How can one "crack" or "rip off" a DVR?

Typically it means buying the hardware at a discount and then modifying the software to use some sort of alternative TV Guide feed, instead of the TiVo paid subscription service.

You can argue the merits for or againt, but most Tivo fans with the necessary hardware and software experience want the TiVo company to succeed and will staunchly refuse to help you.

Re:Sorry, what you're asking for is too easy to ab (3, Informative)

timothy (36799) | more than 4 years ago | (#30024360)

Re: "cracking" / "ripping off" -- Typically it means buying the hardware at a discount and then modifying the software to use some sort of alternative TV Guide feed, instead of the TiVo paid subscription service.

At least some TiVos (I have one; it's actually a Toshiba/TiVo joint-branded thing, also a DVD player, which I bought 4 or so years ago) were sold w/ lifetime service (lifetime of the device, not the purchaser ;)), rather than subscription.

timothy

Re:Sorry, what you're asking for is too easy to ab (1)

richlv (778496) | more than 4 years ago | (#30024484)

so why not have discount hardware and subscription _agreement_ for some defined period of time ?
the only reasin against this that i can imagine is some law preventing such agreement clauses that disallow customer to cancel subscription but keep the device.

i don't own tivo and don't plan to get one (not had a tv at home since it broke 3 months ago), but applying such hardware limitations would surely make me less interested in one if i even was a target demographic.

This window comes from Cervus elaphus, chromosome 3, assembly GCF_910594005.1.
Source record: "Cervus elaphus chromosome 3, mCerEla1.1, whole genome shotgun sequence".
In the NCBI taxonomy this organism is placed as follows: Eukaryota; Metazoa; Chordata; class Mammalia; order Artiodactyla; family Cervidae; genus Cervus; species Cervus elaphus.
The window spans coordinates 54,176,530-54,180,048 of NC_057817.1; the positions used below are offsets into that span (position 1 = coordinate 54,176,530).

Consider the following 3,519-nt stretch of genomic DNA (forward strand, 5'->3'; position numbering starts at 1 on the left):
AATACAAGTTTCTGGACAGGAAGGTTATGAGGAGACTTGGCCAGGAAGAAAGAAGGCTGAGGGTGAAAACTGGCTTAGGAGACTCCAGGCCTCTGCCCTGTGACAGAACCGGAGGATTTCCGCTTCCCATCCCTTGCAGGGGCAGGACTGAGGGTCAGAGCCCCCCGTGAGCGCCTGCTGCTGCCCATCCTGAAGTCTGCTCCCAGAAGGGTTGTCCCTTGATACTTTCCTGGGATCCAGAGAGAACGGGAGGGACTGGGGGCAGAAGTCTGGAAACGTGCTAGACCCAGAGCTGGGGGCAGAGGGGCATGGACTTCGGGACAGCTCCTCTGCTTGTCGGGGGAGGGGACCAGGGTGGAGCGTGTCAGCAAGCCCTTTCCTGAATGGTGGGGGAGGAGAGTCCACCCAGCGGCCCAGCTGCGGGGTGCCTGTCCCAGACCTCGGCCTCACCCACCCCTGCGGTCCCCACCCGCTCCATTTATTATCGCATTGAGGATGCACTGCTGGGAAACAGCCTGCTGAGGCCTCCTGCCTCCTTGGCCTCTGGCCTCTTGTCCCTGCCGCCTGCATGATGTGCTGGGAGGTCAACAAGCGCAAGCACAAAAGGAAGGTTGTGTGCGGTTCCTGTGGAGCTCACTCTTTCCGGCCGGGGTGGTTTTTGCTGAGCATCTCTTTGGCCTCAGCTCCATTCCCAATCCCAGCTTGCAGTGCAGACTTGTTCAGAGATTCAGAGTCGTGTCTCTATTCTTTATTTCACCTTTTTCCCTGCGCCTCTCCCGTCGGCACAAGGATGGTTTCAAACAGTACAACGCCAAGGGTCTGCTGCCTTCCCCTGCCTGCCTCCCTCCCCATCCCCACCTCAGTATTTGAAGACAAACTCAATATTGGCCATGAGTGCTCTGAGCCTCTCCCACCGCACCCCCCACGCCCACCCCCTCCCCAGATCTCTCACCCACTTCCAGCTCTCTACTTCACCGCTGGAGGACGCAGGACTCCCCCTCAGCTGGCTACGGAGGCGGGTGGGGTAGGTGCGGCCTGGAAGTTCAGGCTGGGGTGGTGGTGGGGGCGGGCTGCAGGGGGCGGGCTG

Re:Sorry, what you're asking for is too easy to ab (3, Informative)

vux984 (928602) | more than 4 years ago | (#30024642)

so why not have discount hardware and subscription _agreement_ for some defined period of time ?
the only reasin against this that i can imagine is some law preventing such agreement clauses that disallow customer to cancel subscription but keep the device.

Er, this is how cell phones work in the US. You get a phone at deep discounts or even free and sign a multi-year contract. You cancel early you pay through the nose in 'cancellation fees' and the phone is yours to keep. Or you complete the contract and the phone is yours to keep. Nothing illegal about this sort of arrangement.

However, people don't generally LIKE these contracts and we should hardly cry foul when a company gives you discount hardware without the lock-in, and tries to rely on things like 'good customer service' and 'quality product' to keep its customers.

Re:Sorry, what you're asking for is too easy to ab (0)

Anonymous Coward | more than 4 years ago | (#30025764)

However, people don't generally LIKE these contracts and we should hardly cry foul when a company gives you discount hardware without the lock-in, and tries to rely on things like 'good customer service' and 'quality product' to keep its customers.

What's Popcorn Hour have to do with this? I thought we were discussing TiVo?

Re:Sorry, what you're asking for is too easy to ab (0)

Anonymous Coward | more than 4 years ago | (#30024624)